I have recently re-entered the analog world, and have been using the VPI HW-17, together with a Discwasher brush and fluid, to clean my albums. This does a good job, but obviously I am not using the maching to its full potential. I am hesitant to fill the reservoir, because somehow I feel the fluid will become moldy and foul, especially in the waste reservoir. Am I being paranoid? Any recommendations on how to keep things clean?

Leaving cleaning fluid in the primary tank for several weeks
at a time has never been a problem for me. The waste tank
is a different matter. It will be good to drain the waste
tank frequently.

For best cleaning with a VPI HW-17, I would recommend a
switch in your cleaning fluids of choice to either the target=_blank
alker Audio Prelude Quartet
(my favorite) or AIVS
cleaning fluid, and use manual application/scrubbing brushes
rather than relying on the HW-17's built in applicator

After using my HW-17 for 20 years, I now use the built in
applicator brush only for dispensing distilled water as a
first "dust removal" step with dusty used records. For true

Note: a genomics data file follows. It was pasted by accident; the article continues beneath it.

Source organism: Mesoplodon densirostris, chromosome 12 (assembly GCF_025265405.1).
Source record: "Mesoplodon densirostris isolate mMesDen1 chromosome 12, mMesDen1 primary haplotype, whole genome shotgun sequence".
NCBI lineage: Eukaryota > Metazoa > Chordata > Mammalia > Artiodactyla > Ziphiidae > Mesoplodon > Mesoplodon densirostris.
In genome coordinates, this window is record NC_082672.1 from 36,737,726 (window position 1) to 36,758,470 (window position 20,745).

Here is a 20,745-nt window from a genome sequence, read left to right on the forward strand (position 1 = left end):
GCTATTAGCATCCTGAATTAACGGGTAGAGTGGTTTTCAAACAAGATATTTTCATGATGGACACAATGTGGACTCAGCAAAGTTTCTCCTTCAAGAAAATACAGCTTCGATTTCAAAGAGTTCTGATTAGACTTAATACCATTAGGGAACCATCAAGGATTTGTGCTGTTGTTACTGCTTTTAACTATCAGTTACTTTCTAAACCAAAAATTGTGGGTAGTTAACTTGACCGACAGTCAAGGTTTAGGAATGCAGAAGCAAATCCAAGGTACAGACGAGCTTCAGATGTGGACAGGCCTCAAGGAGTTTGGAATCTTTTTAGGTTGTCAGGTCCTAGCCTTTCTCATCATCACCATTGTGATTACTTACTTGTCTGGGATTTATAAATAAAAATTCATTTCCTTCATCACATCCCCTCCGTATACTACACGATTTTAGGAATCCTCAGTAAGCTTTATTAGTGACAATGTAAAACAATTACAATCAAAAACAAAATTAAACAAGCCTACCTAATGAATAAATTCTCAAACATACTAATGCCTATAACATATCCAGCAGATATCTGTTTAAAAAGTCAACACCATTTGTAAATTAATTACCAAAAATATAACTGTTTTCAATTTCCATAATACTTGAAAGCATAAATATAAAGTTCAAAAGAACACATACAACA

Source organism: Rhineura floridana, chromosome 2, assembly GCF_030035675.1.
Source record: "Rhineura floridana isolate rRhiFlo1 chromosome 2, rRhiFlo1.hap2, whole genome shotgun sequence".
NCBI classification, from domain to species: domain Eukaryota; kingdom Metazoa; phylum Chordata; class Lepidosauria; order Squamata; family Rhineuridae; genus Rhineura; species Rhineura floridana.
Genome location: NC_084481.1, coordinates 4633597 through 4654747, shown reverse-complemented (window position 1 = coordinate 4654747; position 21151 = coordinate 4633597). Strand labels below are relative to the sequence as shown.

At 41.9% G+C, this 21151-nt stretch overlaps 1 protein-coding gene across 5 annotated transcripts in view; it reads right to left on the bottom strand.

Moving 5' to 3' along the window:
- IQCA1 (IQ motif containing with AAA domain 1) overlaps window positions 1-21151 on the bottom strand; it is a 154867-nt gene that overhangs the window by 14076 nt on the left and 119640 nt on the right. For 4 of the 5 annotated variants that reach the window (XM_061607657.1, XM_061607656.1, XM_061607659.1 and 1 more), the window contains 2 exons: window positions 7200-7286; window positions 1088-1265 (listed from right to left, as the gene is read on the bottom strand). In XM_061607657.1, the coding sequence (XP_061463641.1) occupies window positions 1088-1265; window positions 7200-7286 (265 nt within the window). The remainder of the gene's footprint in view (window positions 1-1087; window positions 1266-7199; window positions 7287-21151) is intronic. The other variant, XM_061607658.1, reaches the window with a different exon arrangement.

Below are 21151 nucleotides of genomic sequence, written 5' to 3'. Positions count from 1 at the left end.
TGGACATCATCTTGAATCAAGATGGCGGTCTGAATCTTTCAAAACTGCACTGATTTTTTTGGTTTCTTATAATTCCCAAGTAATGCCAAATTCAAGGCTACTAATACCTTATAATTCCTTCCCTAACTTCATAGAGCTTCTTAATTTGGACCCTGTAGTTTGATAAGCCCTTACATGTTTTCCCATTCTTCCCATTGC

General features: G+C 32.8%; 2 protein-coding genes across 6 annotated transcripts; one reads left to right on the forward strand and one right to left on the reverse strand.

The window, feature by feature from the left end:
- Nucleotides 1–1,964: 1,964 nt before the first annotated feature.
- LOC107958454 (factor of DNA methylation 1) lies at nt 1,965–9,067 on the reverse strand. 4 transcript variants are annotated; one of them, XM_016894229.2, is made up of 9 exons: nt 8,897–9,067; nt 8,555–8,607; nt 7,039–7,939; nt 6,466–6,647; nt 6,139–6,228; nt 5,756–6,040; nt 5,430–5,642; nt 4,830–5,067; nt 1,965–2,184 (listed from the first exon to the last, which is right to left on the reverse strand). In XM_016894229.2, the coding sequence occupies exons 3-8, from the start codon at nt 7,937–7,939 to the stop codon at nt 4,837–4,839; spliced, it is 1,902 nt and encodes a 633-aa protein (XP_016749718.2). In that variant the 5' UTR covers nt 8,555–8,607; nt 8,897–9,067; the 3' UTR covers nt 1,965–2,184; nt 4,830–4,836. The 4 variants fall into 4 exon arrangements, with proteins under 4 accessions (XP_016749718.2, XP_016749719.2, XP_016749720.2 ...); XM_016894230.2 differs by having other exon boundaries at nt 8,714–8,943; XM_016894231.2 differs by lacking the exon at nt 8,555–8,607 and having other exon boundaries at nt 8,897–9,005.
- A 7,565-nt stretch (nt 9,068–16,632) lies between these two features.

cleaning, I rely on Walker Audio hand held brushes and
cleaning fluids. These give me the best results I've ever
been able to get.

Good luck to you,
I won't discuss the choice of fluids in this thread, only to say that any RCM is only as good as the Cleaning Fluids, and Rinses you use.

And lastly, chuck the Discwasher Brush, or give it away.
The MFSL brush is awesome and I highly recommend using one for new albums and the other for older used albums.


When I had the HW17, the fluid would evaporate if not used for a long time. I use the 16.5 now and empty the tank after I see the clear tube backing up.
An additional investment of $25 is required, that is to purchase a steamer at Walmart. You will be surprised at what it can do. Enjoy the music.